Canada’s Carducci targets U-20 World Cup
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Marco Carducci (pictured) is hoping to lead Canada to a place in the 2015 FIFA U-20 World Cup. (Photo: Mexsport)

SUNRISE, Florida – Canada’s Marco Carducci is mature beyond his years.  So, too, has been his soccer experience.

The 18-year-old was in net for the Vancouver Whitecaps in the Amway Canadian Championship semifinals and competed for Canada at the 2013 FIFA Under-17 World Cup.

And, now, he is hoping to guide Canada into the 2015 FIFA U-20 World Cup via the CONCACAF Under-20 Championship, which starts next week in Jamaica.

“That’s something I want to be able to use going forward to these January games,” Carducci said.  “It’s going to be a different experience this time around, but I’m going to try to use the things I learned from those opportunities going forward so we can have success there as well.”

Carducci, who was part of head coach Rob Gale’s final training camp of 2014 in Florida, has been playing soccer since he could walk and first stepped into the net about 10 years ago.

“Right away I knew it was for me and it was something my dad helped push me into as well because he was a goalkeeper,” enthused Carducci.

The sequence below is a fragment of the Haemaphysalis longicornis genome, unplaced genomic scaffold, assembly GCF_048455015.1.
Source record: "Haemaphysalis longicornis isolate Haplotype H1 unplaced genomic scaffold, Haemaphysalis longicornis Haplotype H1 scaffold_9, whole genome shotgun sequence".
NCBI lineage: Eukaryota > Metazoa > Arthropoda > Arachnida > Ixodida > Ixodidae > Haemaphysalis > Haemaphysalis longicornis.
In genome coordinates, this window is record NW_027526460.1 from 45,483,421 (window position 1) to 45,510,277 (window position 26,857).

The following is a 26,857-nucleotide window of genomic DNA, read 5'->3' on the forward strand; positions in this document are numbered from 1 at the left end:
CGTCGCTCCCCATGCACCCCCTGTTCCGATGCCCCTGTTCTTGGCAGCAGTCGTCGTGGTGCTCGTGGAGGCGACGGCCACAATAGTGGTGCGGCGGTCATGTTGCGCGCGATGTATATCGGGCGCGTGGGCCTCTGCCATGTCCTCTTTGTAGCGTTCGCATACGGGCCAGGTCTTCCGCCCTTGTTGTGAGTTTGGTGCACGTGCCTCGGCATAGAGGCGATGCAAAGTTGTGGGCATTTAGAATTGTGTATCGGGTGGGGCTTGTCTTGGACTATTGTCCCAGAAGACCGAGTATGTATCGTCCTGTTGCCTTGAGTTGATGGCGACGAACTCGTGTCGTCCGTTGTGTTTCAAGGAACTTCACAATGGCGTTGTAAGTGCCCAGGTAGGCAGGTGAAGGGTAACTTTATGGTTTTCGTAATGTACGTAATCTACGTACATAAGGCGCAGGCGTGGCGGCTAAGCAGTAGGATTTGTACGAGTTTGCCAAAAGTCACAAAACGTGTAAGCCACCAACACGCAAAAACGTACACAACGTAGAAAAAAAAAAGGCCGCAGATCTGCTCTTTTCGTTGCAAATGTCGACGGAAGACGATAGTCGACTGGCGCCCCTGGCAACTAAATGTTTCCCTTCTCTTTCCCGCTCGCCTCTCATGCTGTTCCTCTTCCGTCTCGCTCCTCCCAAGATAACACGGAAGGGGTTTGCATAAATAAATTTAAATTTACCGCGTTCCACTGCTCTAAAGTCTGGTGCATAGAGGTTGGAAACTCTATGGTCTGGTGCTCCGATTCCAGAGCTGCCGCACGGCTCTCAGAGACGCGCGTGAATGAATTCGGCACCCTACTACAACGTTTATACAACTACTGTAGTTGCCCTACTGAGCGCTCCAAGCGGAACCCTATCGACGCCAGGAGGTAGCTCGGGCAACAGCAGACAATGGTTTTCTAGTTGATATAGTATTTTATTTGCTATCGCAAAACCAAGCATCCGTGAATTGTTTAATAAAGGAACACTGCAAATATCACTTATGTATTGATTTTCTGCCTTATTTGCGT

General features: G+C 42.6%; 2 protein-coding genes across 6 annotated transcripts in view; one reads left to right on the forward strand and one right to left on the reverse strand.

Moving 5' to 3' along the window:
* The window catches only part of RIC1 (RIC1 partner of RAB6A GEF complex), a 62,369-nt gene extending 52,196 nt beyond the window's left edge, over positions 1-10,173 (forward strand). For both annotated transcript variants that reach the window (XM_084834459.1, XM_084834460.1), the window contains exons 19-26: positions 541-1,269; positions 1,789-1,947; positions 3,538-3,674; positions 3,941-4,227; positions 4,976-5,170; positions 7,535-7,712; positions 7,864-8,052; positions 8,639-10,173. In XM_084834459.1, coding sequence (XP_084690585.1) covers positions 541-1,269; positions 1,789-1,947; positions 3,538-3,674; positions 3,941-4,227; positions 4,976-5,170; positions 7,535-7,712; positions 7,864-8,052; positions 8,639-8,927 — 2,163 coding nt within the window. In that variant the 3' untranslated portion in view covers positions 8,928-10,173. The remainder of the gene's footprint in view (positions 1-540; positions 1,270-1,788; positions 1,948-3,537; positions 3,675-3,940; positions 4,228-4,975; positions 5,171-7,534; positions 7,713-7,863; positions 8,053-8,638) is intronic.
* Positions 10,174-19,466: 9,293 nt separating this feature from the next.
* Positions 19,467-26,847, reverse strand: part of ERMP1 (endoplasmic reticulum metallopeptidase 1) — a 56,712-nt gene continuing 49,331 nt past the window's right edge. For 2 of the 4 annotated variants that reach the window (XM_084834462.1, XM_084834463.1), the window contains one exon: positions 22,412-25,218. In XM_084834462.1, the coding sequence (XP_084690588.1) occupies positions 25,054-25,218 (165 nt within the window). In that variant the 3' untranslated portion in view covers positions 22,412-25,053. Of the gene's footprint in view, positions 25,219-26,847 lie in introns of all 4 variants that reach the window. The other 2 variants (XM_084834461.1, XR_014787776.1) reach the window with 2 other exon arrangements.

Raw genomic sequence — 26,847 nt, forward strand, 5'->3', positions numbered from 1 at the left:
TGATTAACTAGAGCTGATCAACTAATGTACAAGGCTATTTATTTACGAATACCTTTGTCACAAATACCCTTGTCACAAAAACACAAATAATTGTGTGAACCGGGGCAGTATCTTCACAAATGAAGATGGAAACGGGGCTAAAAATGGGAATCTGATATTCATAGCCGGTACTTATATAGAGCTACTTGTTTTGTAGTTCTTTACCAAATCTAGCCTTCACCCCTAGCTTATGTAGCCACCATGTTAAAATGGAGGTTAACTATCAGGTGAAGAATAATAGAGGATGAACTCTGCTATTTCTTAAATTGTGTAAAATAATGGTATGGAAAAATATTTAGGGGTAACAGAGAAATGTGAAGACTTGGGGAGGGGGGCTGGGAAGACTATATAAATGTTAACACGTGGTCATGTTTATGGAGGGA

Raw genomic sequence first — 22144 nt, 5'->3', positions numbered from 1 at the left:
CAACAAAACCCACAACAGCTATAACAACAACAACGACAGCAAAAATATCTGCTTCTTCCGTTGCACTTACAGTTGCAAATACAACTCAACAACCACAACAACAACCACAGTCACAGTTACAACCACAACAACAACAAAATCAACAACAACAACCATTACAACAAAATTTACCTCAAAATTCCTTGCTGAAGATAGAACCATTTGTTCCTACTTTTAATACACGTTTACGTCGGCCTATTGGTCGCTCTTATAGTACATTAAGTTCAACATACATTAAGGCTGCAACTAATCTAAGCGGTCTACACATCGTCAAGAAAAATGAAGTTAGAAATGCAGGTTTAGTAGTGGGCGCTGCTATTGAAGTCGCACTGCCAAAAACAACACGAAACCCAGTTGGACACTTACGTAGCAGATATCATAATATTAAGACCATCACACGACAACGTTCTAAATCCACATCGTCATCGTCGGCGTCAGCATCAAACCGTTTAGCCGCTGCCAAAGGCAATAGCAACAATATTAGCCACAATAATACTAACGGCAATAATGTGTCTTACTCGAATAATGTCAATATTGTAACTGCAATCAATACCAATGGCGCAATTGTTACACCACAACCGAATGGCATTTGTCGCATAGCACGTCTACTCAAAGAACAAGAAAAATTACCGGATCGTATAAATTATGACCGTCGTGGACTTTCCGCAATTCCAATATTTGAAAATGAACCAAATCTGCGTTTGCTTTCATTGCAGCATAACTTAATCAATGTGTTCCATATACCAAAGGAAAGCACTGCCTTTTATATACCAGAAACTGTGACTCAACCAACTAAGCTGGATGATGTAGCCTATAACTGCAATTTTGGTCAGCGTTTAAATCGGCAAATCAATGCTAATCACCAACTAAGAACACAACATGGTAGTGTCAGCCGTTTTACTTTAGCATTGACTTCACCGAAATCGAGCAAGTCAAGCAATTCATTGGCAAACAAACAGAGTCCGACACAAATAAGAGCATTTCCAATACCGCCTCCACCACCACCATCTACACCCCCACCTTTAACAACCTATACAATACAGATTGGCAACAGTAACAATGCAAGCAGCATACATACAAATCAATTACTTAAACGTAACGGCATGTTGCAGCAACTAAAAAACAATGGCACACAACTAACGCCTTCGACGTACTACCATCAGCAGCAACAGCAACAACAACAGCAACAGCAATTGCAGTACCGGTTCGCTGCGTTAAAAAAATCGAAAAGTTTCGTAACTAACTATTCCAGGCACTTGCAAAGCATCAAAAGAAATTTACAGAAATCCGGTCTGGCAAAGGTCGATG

In March, Carducci signed his first professional contract with Vancouver.  Two months later, he made his debut in the first leg of the Canadian Championship’s semifinals on May 7, a 2-1 loss at Toronto FC.

A week later, the second leg was played in front of 20,000 fans at BC Place.  The host Whitecaps won 2-1, but were eliminated on penalty kicks.  For Carducci, the result was the evening’s only disappointment.

“You couldn’t really ask for a more exciting debut at BC Place,” Carducci expressed.  “The first leg the week before was really exciting for me and I was really looking forward to the opportunity and was obviously thankful to have that opportunity.”

Carducci has also impressed internationally, recently playing in a 2-2 draw with England and a 2-1 win over Russia in a pair of November friendlies.

“The great thing about Marco is his maturity,” said Gale.  “He’s wise and mature beyond his years in his professionalism and his approach.  I’ve had him since he was 14-years-old and he’s just continued to meet every challenge that has been put in front of him with a great deal of maturity and professionalism.  That should bode well for him in the future.”

And in a position where players regularly mature in their 30s, that future for Carducci could be very long.

“Something I’ve always focused on is taking it day by day and trying to reach the highest level I possibly can,” Carducci finished.  “Having the opportunity to play in the Under-17 World Cup was fantastic and now hopefully looking forward to potentially being involved in the U-20 World Cup and it would obviously be a dream come true to be able to play in the World Cup with the men’s national team.”